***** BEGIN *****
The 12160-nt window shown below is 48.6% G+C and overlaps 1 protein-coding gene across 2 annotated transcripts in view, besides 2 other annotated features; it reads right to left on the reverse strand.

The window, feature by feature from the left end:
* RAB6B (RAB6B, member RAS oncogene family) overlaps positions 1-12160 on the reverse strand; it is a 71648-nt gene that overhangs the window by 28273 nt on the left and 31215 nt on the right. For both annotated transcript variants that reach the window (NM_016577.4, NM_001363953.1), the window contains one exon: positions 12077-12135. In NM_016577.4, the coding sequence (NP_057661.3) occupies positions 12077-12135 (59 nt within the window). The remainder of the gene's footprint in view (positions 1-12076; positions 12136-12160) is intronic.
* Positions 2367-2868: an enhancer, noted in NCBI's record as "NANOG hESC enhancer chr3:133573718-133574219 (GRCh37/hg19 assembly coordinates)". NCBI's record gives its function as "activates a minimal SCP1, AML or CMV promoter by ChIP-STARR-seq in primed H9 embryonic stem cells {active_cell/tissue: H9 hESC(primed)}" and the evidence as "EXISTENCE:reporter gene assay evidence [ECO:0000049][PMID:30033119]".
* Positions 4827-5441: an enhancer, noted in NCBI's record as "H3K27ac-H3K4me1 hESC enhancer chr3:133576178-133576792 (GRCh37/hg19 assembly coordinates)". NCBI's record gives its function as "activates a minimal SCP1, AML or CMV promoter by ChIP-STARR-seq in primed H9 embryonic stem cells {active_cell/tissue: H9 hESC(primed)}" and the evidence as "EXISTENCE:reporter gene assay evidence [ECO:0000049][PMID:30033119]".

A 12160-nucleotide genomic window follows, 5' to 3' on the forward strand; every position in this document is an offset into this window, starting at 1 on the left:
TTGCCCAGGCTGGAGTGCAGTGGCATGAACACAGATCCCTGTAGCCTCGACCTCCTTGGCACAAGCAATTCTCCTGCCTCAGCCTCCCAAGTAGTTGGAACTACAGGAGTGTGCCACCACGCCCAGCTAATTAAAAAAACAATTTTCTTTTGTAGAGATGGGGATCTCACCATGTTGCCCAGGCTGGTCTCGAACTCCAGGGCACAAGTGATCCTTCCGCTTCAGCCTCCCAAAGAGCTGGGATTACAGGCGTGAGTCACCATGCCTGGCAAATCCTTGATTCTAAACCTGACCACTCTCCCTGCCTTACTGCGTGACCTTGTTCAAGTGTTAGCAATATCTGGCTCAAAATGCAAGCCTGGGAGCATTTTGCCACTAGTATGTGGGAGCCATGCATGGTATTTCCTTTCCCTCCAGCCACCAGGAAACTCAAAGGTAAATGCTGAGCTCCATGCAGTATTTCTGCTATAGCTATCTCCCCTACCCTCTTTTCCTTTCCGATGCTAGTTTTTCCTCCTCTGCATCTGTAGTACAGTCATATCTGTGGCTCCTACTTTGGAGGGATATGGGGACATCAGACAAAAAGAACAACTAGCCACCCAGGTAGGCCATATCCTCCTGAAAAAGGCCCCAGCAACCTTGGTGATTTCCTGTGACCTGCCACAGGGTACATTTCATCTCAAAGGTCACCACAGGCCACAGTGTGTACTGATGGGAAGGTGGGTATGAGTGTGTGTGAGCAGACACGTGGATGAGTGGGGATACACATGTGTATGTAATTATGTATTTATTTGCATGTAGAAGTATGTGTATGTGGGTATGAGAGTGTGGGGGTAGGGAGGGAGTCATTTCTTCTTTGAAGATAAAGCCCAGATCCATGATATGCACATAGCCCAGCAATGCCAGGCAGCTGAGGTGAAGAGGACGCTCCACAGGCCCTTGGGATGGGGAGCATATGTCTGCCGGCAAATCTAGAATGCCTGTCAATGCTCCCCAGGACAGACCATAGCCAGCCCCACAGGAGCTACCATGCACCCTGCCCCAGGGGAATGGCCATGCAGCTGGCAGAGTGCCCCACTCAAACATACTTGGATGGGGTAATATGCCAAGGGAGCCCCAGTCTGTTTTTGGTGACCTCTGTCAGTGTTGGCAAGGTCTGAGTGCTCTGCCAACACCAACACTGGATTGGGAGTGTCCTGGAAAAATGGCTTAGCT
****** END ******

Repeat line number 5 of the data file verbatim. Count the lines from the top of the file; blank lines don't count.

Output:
* Positions 4827-5441: an enhancer, noted in NCBI's record as "H3K27ac-H3K4me1 hESC enhancer chr3:133576178-133576792 (GRCh37/hg19 assembly coordinates)". NCBI's record gives its function as "activates a minimal SCP1, AML or CMV promoter by ChIP-STARR-seq in primed H9 embryonic stem cells {active_cell/tissue: H9 hESC(primed)}" and the evidence as "EXISTENCE:reporter gene assay evidence [ECO:0000049][PMID:30033119]".